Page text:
Though it features an all-new subtitle, Mortal Kombat: Unchained for the PlayStation Portable is basically a straight port of 2004's Mortal Kombat: Deception for the PlayStation 2, with longer loading times and without the online play. Contrary to what you might expect, it's not based on this fall's Mortal Kombat: Armageddon, though it does throw in a few of that installment's added characters. Seeing as there's so little new content in Mortal Kombat: Unchained, it's difficult to recommend to Mortal Kombat fans, unless they really want a version of Deception to have on the go.
Given that Unchained is based on Deception, it includes most of the same relative strengths and weaknesses of that game. So, in addition to the one-on-one fighting game at the heart of the experience, you get a couple of quirky extras in the form of chess kombat and puzzle kombat. The former adds a basic strategic layer on top of the one-on-one fighting, in a nod to the classic computer game Archon. The latter is a competitive puzzle game inspired by the great Super Puzzle Fighter II Turbo. These were exciting extras in 2004, but their novelty outweighed their quality or lasting appeal, and by now, the appeal will be long gone for anyone who's played these modes before. Unchained also packs in a story-driven mode called "konquest," which gets into a lot of the elaborate, long-winded fiction of the Mortal Kombat universe, with numbingly bad pacing and voice acting, plus tons of pedantic tutorials. Noticeably long loading times bog down these extras as well as the one-on-one fighting, in which you're stuck waiting about 20 seconds in between a typical bout. Thankfully, there's a new endurance mode that lets you take on successive opponents without much interruption, and that about does it for this game's new content.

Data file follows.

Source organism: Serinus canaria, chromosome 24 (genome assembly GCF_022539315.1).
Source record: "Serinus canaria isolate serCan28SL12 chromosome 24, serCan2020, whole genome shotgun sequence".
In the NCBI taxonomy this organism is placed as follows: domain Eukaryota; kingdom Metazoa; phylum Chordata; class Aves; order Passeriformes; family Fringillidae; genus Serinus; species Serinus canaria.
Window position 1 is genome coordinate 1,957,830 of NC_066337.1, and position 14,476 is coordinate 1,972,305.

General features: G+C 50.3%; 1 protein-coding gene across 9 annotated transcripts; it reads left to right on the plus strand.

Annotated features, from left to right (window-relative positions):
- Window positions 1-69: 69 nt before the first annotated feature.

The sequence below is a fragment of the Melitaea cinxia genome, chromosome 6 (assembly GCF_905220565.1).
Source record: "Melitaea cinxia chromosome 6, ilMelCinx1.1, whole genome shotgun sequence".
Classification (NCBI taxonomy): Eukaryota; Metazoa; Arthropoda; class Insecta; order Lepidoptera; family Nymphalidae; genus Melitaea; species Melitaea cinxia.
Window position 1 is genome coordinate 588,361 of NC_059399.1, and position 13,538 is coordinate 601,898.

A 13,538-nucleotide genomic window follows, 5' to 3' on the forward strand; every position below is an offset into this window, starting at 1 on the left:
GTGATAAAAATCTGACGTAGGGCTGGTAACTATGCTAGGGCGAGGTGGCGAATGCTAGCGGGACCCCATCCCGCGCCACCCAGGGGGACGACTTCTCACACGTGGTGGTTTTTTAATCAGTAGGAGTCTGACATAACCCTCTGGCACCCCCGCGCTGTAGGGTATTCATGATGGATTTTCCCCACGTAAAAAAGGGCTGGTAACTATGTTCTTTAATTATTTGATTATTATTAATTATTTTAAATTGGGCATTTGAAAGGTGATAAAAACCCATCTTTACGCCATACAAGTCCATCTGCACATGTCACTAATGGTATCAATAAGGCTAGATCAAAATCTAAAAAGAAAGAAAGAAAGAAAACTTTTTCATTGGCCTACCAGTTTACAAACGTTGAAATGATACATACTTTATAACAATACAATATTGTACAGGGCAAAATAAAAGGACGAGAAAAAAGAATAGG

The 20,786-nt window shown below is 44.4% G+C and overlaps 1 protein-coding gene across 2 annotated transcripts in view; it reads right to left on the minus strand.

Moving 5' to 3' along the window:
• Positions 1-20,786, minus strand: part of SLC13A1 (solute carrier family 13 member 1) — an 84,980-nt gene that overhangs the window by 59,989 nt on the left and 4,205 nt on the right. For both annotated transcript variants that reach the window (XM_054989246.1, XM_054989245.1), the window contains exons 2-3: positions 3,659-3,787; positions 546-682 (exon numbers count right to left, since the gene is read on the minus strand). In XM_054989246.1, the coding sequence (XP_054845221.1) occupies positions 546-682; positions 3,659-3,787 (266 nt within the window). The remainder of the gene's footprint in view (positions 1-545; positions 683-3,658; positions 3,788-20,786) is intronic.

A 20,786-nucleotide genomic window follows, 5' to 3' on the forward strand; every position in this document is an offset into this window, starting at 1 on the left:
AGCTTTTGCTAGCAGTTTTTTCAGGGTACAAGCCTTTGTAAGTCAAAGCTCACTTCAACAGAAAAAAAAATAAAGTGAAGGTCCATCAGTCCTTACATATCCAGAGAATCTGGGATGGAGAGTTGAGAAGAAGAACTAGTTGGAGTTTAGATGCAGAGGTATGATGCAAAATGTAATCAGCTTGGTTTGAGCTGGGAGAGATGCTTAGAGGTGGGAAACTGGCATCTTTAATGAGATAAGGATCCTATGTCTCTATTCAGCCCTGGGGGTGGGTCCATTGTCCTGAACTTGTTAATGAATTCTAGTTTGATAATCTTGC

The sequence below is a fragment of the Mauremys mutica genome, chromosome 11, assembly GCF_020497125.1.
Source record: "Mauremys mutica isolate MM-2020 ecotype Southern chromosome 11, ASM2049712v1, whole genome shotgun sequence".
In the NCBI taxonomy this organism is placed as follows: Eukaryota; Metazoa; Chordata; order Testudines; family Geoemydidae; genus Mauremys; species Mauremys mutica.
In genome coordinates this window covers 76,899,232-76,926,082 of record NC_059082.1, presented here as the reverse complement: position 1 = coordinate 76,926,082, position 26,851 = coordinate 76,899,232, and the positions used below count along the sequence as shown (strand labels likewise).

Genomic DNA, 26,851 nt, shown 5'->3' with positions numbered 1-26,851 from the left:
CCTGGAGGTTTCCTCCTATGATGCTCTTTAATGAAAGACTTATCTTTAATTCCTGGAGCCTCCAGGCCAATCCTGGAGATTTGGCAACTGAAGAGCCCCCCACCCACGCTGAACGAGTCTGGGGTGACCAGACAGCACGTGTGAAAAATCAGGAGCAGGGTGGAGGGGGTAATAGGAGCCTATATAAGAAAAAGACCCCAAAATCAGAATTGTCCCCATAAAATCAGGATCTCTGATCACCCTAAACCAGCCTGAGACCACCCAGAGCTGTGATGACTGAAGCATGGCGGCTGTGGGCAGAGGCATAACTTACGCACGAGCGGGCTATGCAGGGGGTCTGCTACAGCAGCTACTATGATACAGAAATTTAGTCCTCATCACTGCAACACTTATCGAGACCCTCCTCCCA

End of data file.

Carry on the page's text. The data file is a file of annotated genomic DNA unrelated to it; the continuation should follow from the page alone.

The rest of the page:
It's a strange thing to say about a supposedly new game, but the one-on-one fighting in Mortal Kombat: Unchained hasn't aged particularly well. While many of the changes to the fighting system in the recent Mortal Kombat: Armageddon were more of a step sideways than a step forward, going back to the Deception style of gameplay may not be an easy transition, even for devout Mortal Kombat fans. Meanwhile, anyone unaccustomed to Mortal Kombat's recent evolutions will probably be overwhelmed by the counter-intuitive nature of the controls. Each fighter has three different fighting stances, often including a weapon-based stance of some sort, and each stance has its own moves and combos for you to memorize. Fighters also have several different special moves, yet all of the different characters wind up feeling similar in practice because their moves are analogous. The combat has a stiff feel to it that doesn't click until you've learned all of the controls and a given character's moves and combos. Notably, Armageddon's fairly interesting kreate-a-fighter mode isn't in here, nor is the custom fatality system. But these aren't big losses, especially since Unchained's gory fatalities are still quite a sight.